Gold for Paul O’Donovan and Fintan McCarthy in Austria

Monika Dukarska and Aileen Crowley the fourth Irish boat to qualify for Tokyo 2020

Fintan McCarthy and Paul O’Donovan were victorious in Austria. Photograph: Detlev Seyb/Inpho

Fintan McCarthy and Paul O’Donovan were victorious in Austria. Photograph: Detlev Seyb/Inpho

 

This was extraordinary. Paul O’Donovan and Fintan McCarthy won the most dramatic of finals to claim gold at the World Championhships.

Their semi-final of the lightweight double sculls had been heart-stopping, with three boats charging for the line. This was a completely different kind of victory.

Even by the standards of crews with Paul O’Donovan involved, their sixth place at 500m looked troubling. Italy and Germany had got out in front and looked to be making hay.

But from there this race resembed a wildlife documentary. Ireland began to close on their prey. A length behind, three-quarters, a half - and then level. From there they broke clear and swept home to cheers from not just the Irish but all those who revelled in such a spectacle.

“It was up there with the semi-final and on par at least with what myself and Gary did last year,” said Paul O’Donovan. Last year was theih first World Championship win.

McCarthy was new to this gold medal position, “Brilliant!” he said afterwards.

Earlier, Ireland booked their fourth Olympic boat for Tokyo 2020. Monika Dukarska and Aileen Crowley needed to finish in the top five - they took on the challenge by leading early on. Romania passed them, but in the mad scramble at the finish Ireland held on to second.

Dukarksa felt it was a wonderful moment for this crew: “Amazing! Everything - all those bad days, the tears and hard work and everything else. It’s sorted!”

Ireland’s Aileen Crowley and Monika Dukarska celebrate Olympics qualification. Photograph: Detlev Seyb/Inpho
Ireland’s Aileen Crowley and Monika Dukarska celebrate Olympics qualification. Photograph: Detlev Seyb/Inpho

The Ireland women’s four had a much harder task: they had to finish in the top two in their B Final. The crew of Tara Hanlon, Eimear Lambe, Aifric Keogh and Emily Hegarty did finish well, but Britain and Canada had grabbed the top two positions. Ireland closed on China at the finish but finished just short of them, in fourth.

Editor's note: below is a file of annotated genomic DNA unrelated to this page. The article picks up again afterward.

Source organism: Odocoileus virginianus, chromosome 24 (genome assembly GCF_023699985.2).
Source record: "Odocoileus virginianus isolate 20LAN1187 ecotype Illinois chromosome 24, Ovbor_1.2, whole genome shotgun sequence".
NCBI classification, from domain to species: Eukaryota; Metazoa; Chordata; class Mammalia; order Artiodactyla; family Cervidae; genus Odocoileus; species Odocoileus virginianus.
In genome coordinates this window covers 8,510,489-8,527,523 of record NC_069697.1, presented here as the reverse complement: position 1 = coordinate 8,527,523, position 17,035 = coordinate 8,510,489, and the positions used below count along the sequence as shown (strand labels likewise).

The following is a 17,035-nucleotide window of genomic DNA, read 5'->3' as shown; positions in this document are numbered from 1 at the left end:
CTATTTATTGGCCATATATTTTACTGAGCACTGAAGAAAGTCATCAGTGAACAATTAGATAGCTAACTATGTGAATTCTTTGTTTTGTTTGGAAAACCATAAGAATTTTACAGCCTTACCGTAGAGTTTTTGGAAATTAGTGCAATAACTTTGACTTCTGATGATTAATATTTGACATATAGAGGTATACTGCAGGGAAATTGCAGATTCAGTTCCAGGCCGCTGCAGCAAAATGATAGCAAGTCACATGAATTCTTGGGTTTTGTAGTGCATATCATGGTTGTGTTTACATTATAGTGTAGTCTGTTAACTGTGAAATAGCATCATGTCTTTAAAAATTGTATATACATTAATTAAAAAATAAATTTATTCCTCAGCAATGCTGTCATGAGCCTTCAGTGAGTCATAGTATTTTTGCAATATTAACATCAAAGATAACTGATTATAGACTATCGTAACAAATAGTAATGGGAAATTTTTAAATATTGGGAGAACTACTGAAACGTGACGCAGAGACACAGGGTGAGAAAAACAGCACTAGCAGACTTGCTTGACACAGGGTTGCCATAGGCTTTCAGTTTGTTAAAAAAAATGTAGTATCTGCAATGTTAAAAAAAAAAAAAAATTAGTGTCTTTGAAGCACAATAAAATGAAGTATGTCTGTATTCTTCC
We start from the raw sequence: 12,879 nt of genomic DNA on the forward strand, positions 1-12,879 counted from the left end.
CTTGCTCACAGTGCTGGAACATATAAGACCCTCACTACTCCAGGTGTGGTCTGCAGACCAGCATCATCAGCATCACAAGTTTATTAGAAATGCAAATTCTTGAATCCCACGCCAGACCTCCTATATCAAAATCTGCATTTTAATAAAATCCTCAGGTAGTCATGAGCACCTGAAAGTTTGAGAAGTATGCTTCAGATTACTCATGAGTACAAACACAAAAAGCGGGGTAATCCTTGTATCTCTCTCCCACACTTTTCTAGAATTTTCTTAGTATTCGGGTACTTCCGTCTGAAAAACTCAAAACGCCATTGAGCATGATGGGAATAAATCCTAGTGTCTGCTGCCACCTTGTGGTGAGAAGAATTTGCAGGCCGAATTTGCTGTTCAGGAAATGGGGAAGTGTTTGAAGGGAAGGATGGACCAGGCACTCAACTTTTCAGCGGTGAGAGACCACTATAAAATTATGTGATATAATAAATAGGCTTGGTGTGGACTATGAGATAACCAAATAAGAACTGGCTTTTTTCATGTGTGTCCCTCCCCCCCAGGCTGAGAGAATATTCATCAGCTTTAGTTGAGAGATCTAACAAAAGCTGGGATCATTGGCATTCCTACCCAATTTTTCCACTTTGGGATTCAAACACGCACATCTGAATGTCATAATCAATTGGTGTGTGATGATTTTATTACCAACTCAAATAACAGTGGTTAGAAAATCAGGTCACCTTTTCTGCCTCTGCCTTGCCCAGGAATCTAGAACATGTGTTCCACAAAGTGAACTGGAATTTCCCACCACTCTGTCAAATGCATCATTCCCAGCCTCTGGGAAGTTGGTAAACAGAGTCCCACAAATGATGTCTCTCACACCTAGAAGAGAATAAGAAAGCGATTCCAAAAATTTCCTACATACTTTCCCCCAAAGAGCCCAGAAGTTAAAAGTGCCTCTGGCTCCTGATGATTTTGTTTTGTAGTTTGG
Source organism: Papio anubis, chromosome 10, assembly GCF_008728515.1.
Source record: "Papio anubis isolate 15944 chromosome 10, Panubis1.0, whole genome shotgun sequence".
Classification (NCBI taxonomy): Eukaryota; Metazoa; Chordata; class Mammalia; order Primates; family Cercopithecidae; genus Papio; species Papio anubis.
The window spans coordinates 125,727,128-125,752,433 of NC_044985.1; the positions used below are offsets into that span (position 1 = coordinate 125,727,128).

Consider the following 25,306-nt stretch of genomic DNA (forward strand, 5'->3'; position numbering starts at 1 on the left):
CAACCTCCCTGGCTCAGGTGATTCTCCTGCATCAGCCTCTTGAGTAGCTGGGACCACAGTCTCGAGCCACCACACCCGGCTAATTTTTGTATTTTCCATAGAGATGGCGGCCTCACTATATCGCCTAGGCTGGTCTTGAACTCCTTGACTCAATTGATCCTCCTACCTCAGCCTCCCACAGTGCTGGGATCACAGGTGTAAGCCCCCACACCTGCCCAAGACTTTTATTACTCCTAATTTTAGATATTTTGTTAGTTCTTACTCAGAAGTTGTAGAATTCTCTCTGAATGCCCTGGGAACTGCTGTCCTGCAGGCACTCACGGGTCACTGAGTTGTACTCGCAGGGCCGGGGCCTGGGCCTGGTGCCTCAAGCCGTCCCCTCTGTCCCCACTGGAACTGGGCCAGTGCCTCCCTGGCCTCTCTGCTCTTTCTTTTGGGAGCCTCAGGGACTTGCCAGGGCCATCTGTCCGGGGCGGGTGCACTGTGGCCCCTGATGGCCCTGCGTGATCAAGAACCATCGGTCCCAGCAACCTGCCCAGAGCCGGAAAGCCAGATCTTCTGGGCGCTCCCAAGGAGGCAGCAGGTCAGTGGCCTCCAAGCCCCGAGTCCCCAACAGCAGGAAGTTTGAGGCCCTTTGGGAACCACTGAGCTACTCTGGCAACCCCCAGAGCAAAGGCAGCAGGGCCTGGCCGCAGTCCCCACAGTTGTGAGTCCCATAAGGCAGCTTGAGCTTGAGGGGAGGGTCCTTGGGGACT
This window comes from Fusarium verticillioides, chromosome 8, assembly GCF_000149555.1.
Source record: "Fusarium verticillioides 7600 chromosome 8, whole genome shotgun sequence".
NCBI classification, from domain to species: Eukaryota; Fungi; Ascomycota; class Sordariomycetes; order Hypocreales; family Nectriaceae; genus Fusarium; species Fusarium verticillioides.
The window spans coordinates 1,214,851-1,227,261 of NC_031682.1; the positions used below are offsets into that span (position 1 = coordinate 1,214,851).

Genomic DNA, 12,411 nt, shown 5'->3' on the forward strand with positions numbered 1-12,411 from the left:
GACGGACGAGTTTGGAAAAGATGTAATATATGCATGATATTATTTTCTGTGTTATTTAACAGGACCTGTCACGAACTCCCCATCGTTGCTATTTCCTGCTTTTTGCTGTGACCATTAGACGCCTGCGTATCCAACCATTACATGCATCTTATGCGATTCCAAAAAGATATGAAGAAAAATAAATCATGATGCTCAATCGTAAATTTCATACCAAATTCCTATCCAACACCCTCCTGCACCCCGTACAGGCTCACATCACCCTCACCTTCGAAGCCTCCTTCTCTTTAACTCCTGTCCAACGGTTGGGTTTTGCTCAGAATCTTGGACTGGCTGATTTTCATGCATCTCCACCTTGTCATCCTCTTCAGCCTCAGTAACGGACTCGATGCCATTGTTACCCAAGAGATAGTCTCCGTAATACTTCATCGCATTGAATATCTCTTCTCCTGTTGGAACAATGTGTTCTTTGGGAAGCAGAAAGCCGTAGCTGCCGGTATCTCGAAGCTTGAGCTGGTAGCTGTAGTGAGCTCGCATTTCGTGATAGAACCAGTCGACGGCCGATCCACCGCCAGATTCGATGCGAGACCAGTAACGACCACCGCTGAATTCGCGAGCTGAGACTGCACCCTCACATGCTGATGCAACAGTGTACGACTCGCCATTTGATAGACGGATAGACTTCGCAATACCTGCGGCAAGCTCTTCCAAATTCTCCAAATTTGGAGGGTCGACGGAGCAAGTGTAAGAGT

In the era of qualifying boats for the Olympics, four places is the best tally for Ireland.

The tricky wind - a cross headwind - had by now had become a problem, raising questions about the fairness of the course in these conditions.

Earlier, Aoife Casey and Denise Walsh finished fifth in their C Final of the lightweight double sculls, 17th overall. Japan and China raced to the 1,000m, but China took over and won. Ireland, who were sixth through much of the race showed good speed in the final 700m. They passed Spain and closed up on Germany, who finished fourth.

There are seven Olympic places on offer here. Having missed out on those, the big question for this crew is whether they will be backed to go on and try to get to Tokyo through the Olympic qualifier in 2020.

World Rowing Championshiops, Linz-Ottensheim, Day Seven (Irish interest):

Men Lightweight Double - A Final: 1 Ireland (F McCarthy, P O’Donovan) 6:37.28, 2 Italy 6:39.71, 3 Germany 6:41.07.

Women

Four - B Final (First Two book Olympic places for boat): 1 Britain 6:55.08, 2 Canada 6:56.99; 3 China 7:02.28, 4 Ireland Ireland (T Hanlon, E Lambe, A Keogh, E Hegarty) 7:02.71.

Pair - B Final (First Five book Olympic places for boat): 1 Romania 7:18.88, 2 Ireland (A Crowley, M Dukarska) 7:20.68.

Lightweight Double Sculls - C Final (Places 13 to 18) 1 China 7:00.82;

5 Ireland (A Casey, D Walsh) 7:10.52.

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